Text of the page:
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What You'll Find at the Daughters of the American Revolution Library

by Genealogy.com
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Books, Newspapers, Membership Applications, and More
Did you know that the Daughters of the American Revolution's library collection can be searched online? Find out what you can learn and how to get ahold of pieces from this unique collection.

Like any large genealogy library, the Daughters of the American Revolution Library has a wide variety of books, newspapers, magazines, and microfilms. Their collection includes more than 25,000 family histories, genealogies, and local histories and can be searched online.

The Daughters of the American Revolution Library also has several unique resources, including their Genealogical Records Committee Reports. These are sets of records that have been collected for preservation over the years. They were collected from all fifty states and include a great variety of records including Bible records, cemetery inscriptions, wills, and marriage records. If you can't make it to the library itself to use this card catalog, you will find that much of the information in these reports has been indexed in the following books:

  • The Cemetery Record Compendium by John and Diane Stemmons
  • The Vital Record Compendium by John and Diane Stemmons
  • An Index to Some of the Family Records of the Southern States by E. Kay Kirkham
  • An Index to Some of the Bibles and Family Records of the United States by E. Kay Kirkham.

The DAR Library also maintains the membership applications of those who have joined the Daughters of the American Revolution. Each member's application shows how they are descended from a Revolutionary War patriot and includes the sources that the person used to prove their descendancy. For a small fee, any member or potential member can request a copy of the application of a deceased ancestor. However, to get a copy of a current member's application, you must first contact the member to get their permission.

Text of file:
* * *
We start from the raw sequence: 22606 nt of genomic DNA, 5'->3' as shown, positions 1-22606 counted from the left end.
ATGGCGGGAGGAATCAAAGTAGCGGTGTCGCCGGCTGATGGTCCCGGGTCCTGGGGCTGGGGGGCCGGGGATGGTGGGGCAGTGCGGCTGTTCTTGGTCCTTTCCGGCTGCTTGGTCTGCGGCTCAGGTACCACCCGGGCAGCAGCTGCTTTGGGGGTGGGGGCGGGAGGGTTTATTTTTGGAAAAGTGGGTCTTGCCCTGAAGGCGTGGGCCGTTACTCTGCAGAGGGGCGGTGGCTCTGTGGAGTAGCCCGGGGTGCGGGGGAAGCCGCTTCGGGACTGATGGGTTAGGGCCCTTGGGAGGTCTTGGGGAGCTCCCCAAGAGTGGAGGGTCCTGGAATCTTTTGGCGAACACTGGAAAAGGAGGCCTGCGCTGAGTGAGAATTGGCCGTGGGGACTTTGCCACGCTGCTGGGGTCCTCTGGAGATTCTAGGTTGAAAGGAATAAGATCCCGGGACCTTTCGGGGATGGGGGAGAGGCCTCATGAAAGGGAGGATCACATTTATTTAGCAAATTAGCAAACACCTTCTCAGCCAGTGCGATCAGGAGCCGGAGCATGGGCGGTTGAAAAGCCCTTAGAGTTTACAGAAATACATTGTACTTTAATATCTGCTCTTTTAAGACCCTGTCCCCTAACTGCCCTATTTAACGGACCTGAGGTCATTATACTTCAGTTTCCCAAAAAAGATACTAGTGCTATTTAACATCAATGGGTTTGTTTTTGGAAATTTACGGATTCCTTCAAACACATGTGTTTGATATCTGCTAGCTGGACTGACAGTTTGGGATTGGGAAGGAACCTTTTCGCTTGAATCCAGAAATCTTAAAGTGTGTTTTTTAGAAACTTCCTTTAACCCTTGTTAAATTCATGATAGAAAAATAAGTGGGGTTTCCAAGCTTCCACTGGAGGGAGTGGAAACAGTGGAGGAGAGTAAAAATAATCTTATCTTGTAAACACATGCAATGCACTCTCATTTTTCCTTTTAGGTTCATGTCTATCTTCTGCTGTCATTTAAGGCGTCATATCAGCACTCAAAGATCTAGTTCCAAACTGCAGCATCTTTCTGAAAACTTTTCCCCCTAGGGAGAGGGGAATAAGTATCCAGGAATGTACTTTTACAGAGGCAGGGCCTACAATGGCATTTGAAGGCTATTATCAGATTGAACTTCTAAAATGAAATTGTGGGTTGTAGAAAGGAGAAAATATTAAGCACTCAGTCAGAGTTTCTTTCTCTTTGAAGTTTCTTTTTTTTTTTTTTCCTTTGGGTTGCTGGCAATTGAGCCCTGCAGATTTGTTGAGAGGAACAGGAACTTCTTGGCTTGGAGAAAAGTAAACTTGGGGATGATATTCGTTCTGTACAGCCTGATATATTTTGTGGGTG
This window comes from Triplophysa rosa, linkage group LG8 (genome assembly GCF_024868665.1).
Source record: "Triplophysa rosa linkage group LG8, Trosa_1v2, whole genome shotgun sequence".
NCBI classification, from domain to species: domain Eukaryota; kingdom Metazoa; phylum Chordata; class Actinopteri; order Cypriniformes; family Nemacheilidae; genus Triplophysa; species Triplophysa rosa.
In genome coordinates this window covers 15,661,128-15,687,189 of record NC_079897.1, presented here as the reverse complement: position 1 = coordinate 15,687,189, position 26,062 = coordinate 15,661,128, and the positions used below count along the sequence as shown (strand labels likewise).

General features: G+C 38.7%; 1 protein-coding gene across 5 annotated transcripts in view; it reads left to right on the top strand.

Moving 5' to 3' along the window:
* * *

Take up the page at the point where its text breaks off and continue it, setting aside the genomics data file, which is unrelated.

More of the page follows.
These membership applications can prove very useful in your research because they contain names, dates, locations, and sources for the direct line between the Revolutionary War-era ancestor and the person who submitted the application. Thus, if you can prove the connection to the person who made the application, you have an instant jump forward in your research.

The Daughters of the American Revolution Patriot Index may also be of interest to anyone who believes that they have Revolutionary War-era ancestors. This index lists all of the Revolutionary War patriots who have been used for membership and includes information such as the patriot's birth date, death date, spouse's name, a few details about their service, and the names of people who have used the individual to join the Daughters of the American Revolution. This list is also of interest to researchers because many of the individuals who participated in the Revolution were immigrants, so the index may tell you where they came from. In the mid-eighties, the Daughters of the American Revolution created an additional index that lists all of the spouses of the patriots — in most cases, the patriots' wives, so it is an excellent source for information about 18th and 19th century women.

Although the Daughters of the American Revolution library is a non-circulating library, you can order photocopies of microfilm pages, book pages, files, and membership applications. However, you must find out in advance what materials you would like copied and then send in a specific request. Keep in mind that the Patriot Index and some other indexes to Daughters of the American Revolution materials are available in other genealogy libraries, so you don't necessarily have to visit to find out what they have. Check with your local genealogy library or Family History Center.

If you are interested in doing in-depth research in the Daughters of the American Revolution Library, or wish to have a more detailed overview of the library, try their 180-page book titled American Genealogical Research at the Daughters of the American Revolution, Washington, D.C. It details how you can make the most of the Daughters of the American Revolution Library for your genealogical research.

What Else Does the Daughters of the American Revolution Do?

In addition to maintaining their library, the Daughters of the American Revolution has several other functions. They run schools for disadvantaged children, provide scholarships in the areas of history and medicine, have historic preservation projects, and work with veteran patients, among many other activities.

If you would like to become a member of the Daughters of the American Revolution, you must be at least 18 years old, and must be able to prove "lineal, blood line, descent from an ancestor who aided in achieving American independence." This does not mean that your ancestor must have been a soldier in the Revolutionary War — there are many possible categories into which your ancestor may fit.

Lest you think that these activities are limited to adults, note that there is an associated organization for boys and girls under 18 called the National Society of the Children of the American Revolution. If you would like to get your children or grandchildren involved in genealogy and history, this might be a fun way to start.


About the Author
This article was written by Genealogy.com staff.

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